Just because you can, doesn’t mean you should…
In August of last year, Federal Reserve Chairman Ben Bernanke made a speech at the annual Federal Reserve Economic Symposium in Jackson Hole, Wyoming where he said, “The (Federal Reserve Open Market Committee) is prepared to provide additional monetary accommodation through unconventional measures if it proves necessary, especially if the outlook were to deteriorate significantly.” This comment, and the later adoption of specific easing efforts by the FOMC, triggered a stock market rally that has continued through 2011’s first quarter. Now, while our portfolio has benefitted from this market move, we didn’t aggressively increase our equity exposure on this news of aggressive monetary easing (commonly referred to as “QE2”). We could have, but we didn’t because that’s not how we invest.
Investing and trading are not synonymous. For an investor, trading is a necessary evil; it is a means to an end, the action necessary to make an investment or to unwind one. For a trader, as the old joke goes, an investment is a trade gone awry. For both an investor and a trader, forays into the other’s area of expertise tend to be fraught with peril, expensive and, preferably, kept to a minimum.
Trading has become much more prominent in financial markets over the last 40 years as the cost of trading has declined precipitously. With the end of fixed commissions in the mid-1970s, the rise of the discount brokerage firms in the 1980s and ‘90s, and the rapid adoption of ETFs in the ‘00s, the cost of trading has declined while the number of shares traded has skyrocketed. In the early 1970s it was not unusual for an investor to pay 25¢ per share to make a stock trade. Average daily volume of the New York Stock Exchange – the world’s biggest, most active exchange – was about 19.5mm shares a day in the 1970s. Today, many institutional accounts pay less than 5¢ a share (frequently less than 1¢), while “retail” traders pay less than $10 per trade regardless of how many shares are bought or sold. And a slow day on the NYSE is when there are fewer than 1 billion shares traded.
This dramatic reduction in trading costs and advances in technology to enable trading has facilitated increased speculation and pushed the marginal “investor” into the camp of the “traders”. Today the result is a market environment where “putting on a trade,” “gaining exposure,” or diversifying one’s portfolio has all become much cheaper and easier to accomplish than anyone could have imagined 40 years ago. Television caters to the trend with shows like CNBC’s “Fast Money Half Time Report” where talking heads tell retail traders what to buy and sell. If it wasn’t easy and cheap to trade, there would be no audience for the show.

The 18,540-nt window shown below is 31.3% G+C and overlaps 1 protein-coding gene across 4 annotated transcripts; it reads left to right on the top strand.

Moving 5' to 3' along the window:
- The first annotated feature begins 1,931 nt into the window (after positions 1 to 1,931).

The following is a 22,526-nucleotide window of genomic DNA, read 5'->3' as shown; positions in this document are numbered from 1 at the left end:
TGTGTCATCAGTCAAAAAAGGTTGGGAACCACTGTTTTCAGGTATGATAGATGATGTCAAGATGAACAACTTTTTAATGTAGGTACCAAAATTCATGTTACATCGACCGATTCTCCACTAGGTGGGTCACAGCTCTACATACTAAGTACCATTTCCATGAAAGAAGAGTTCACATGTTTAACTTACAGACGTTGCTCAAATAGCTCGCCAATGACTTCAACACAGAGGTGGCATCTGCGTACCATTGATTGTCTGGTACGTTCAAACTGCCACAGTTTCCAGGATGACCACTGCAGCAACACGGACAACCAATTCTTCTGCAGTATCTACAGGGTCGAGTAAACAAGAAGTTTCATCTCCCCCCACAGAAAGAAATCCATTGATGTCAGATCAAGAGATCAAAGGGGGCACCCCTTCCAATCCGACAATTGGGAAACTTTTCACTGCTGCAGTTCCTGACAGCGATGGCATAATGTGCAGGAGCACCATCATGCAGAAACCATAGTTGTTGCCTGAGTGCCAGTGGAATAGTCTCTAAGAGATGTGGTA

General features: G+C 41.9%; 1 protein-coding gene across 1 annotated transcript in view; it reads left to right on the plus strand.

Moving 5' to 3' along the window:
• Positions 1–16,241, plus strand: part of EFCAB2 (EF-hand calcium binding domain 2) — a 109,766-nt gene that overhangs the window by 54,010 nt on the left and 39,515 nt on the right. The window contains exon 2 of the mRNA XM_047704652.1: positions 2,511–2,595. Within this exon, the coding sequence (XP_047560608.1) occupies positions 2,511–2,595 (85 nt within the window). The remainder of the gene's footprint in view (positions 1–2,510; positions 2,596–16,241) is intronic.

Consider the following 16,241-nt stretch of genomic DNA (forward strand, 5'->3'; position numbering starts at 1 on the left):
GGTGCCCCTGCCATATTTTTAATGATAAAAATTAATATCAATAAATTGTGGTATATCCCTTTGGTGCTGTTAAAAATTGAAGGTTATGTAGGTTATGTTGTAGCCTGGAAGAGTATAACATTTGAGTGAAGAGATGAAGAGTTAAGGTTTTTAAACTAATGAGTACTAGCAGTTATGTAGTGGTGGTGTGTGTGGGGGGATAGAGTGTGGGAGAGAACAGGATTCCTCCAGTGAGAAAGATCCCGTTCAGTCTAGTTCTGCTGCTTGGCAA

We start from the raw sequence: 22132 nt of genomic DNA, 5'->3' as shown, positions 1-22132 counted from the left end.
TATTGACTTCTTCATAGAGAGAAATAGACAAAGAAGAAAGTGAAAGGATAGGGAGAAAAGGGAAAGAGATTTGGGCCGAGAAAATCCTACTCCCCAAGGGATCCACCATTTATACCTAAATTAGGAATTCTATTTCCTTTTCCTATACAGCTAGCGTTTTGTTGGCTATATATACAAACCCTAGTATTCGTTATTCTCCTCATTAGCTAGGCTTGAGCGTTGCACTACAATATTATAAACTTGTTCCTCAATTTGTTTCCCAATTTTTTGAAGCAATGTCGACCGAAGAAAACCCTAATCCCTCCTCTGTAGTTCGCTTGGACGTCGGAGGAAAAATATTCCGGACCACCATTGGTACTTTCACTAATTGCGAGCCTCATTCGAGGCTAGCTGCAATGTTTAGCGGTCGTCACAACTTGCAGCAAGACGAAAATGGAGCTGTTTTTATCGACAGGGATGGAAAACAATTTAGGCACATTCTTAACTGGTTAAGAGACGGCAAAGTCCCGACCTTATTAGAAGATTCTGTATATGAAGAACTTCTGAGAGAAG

So while trading is cheaper and faster than ever before, we believe investing has hardly changed over the last 40 years. In fact, from our perspective it’s moved backwards a tad, as many people have become more interested in analyzing the instruments of finance than the underlying asset. With the plethora of cheap and easy-to-buy financial instruments available – ETFs, options, futures, foreign exchange, commodities, structured products, and more – people have become befuddled and intimidated to the point of not asking the only relevant question any investor should ask before putting their money down: Why is this going to go up?
At LindeHansen, we believe stock prices rise for companies experiencing an improving trend in their Return on Equity/Return on Invested Capital. We spend our time searching for companies that we believe have catalysts in place to drive profitability higher from a lower than historical average over the next few years. We invest in the common stock of these companies believing that we will be rewarded as increasing earnings drive the stock price higher and generate excess cash flow that can be transmitted to investors via cash distributions. And cheaper trades has little to no effect on our investment strategy.
There is no guarantee that any investment will achieve its objectives, generate positive returns, or avoid losses.
When the profitability enhancing catalyst has been realized, we sell the stock. This holds whether the price is up or down from where we initiated the position. It’s our investment discipline.
So when Ben Bernanke spoke last August, we speculated stocks would likely benefit from an easier monetary policy from our central bank. And though we will never gainsay a tail-wind for the equity market, we’re keenly aware of what our forte is and have stuck with what we know: investing. Sure we could have “put on a trade” to become fully exposed on the basis of our speculation, but then when would we unwind that trade? We know what we know, and why it works. We’ll stick with that.
In other words, just because you can, doesn’t mean you should.
The material provided herein has been provided by Linde Hansen & Co. and is for informational purposes only. Linde Hansen & Co. serves as investment adviser to one or more mutual funds distributed through Northern Lights Distributors, LLC member FINRA. Northern Lights Distributors, LLC and Linde Hansen & Co. are not affiliated entities. 0359-NLD-3/9/2012This entry was posted in Contrarian Thoughts. Bookmark the permalink.